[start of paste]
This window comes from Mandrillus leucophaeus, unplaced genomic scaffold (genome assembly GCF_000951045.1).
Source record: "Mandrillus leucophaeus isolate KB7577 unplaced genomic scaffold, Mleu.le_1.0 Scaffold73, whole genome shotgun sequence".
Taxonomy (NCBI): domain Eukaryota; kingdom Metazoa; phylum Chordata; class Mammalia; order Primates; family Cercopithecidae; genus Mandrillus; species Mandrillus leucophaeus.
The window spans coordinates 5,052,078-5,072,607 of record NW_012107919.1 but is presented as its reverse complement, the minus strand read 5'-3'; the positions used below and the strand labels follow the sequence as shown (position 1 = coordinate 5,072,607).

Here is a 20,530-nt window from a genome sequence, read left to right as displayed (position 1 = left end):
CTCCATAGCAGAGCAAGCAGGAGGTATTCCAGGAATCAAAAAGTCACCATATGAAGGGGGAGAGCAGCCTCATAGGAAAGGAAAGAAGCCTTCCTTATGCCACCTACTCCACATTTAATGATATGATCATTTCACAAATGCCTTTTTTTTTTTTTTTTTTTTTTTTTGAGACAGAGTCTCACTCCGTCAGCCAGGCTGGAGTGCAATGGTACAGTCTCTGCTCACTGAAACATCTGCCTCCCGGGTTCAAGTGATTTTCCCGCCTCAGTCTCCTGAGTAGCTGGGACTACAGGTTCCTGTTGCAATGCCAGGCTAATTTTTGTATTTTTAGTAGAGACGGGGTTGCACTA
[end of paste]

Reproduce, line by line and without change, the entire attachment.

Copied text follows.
This window comes from Mandrillus leucophaeus, unplaced genomic scaffold (genome assembly GCF_000951045.1).
Source record: "Mandrillus leucophaeus isolate KB7577 unplaced genomic scaffold, Mleu.le_1.0 Scaffold73, whole genome shotgun sequence".
Taxonomy (NCBI): domain Eukaryota; kingdom Metazoa; phylum Chordata; class Mammalia; order Primates; family Cercopithecidae; genus Mandrillus; species Mandrillus leucophaeus.
The window spans coordinates 5,052,078-5,072,607 of record NW_012107919.1 but is presented as its reverse complement, the minus strand read 5'-3'; the positions used below and the strand labels follow the sequence as shown (position 1 = coordinate 5,072,607).

Here is a 20,530-nt window from a genome sequence, read left to right as displayed (position 1 = left end):
CTCCATAGCAGAGCAAGCAGGAGGTATTCCAGGAATCAAAAAGTCACCATATGAAGGGGGAGAGCAGCCTCATAGGAAAGGAAAGAAGCCTTCCTTATGCCACCTACTCCACATTTAATGATATGATCATTTCACAAATGCCTTTTTTTTTTTTTTTTTTTTTTTTTGAGACAGAGTCTCACTCCGTCAGCCAGGCTGGAGTGCAATGGTACAGTCTCTGCTCACTGAAACATCTGCCTCCCGGGTTCAAGTGATTTTCCCGCCTCAGTCTCCTGAGTAGCTGGGACTACAGGTTCCTGTTGCAATGCCAGGCTAATTTTTGTATTTTTAGTAGAGACGGGGTTGCACTA